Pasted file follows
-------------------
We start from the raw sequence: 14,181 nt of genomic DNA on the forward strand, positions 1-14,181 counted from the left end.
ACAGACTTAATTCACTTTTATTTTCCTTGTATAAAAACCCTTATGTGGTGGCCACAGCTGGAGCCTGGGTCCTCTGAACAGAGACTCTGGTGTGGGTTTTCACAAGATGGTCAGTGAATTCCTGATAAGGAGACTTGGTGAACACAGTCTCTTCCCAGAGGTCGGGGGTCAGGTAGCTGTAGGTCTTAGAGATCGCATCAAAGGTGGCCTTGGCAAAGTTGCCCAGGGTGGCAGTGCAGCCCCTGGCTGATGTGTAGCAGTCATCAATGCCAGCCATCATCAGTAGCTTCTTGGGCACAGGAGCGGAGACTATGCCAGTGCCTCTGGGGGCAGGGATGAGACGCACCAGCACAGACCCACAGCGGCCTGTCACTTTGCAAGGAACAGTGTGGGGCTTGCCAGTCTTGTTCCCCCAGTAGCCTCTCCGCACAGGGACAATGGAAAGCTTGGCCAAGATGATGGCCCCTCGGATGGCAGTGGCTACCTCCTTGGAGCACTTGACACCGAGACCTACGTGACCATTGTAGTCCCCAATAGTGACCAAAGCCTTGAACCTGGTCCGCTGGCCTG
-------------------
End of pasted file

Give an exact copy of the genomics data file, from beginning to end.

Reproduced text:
We start from the raw sequence: 14,181 nt of genomic DNA on the forward strand, positions 1-14,181 counted from the left end.
ACAGACTTAATTCACTTTTATTTTCCTTGTATAAAAACCCTTATGTGGTGGCCACAGCTGGAGCCTGGGTCCTCTGAACAGAGACTCTGGTGTGGGTTTTCACAAGATGGTCAGTGAATTCCTGATAAGGAGACTTGGTGAACACAGTCTCTTCCCAGAGGTCGGGGGTCAGGTAGCTGTAGGTCTTAGAGATCGCATCAAAGGTGGCCTTGGCAAAGTTGCCCAGGGTGGCAGTGCAGCCCCTGGCTGATGTGTAGCAGTCATCAATGCCAGCCATCATCAGTAGCTTCTTGGGCACAGGAGCGGAGACTATGCCAGTGCCTCTGGGGGCAGGGATGAGACGCACCAGCACAGACCCACAGCGGCCTGTCACTTTGCAAGGAACAGTGTGGGGCTTGCCAGTCTTGTTCCCCCAGTAGCCTCTCCGCACAGGGACAATGGAAAGCTTGGCCAAGATGATGGCCCCTCGGATGGCAGTGGCTACCTCCTTGGAGCACTTGACACCGAGACCTACGTGACCATTGTAGTCCCCAATAGTGACCAAAGCCTTGAACCTGGTCCGCTGGCCTG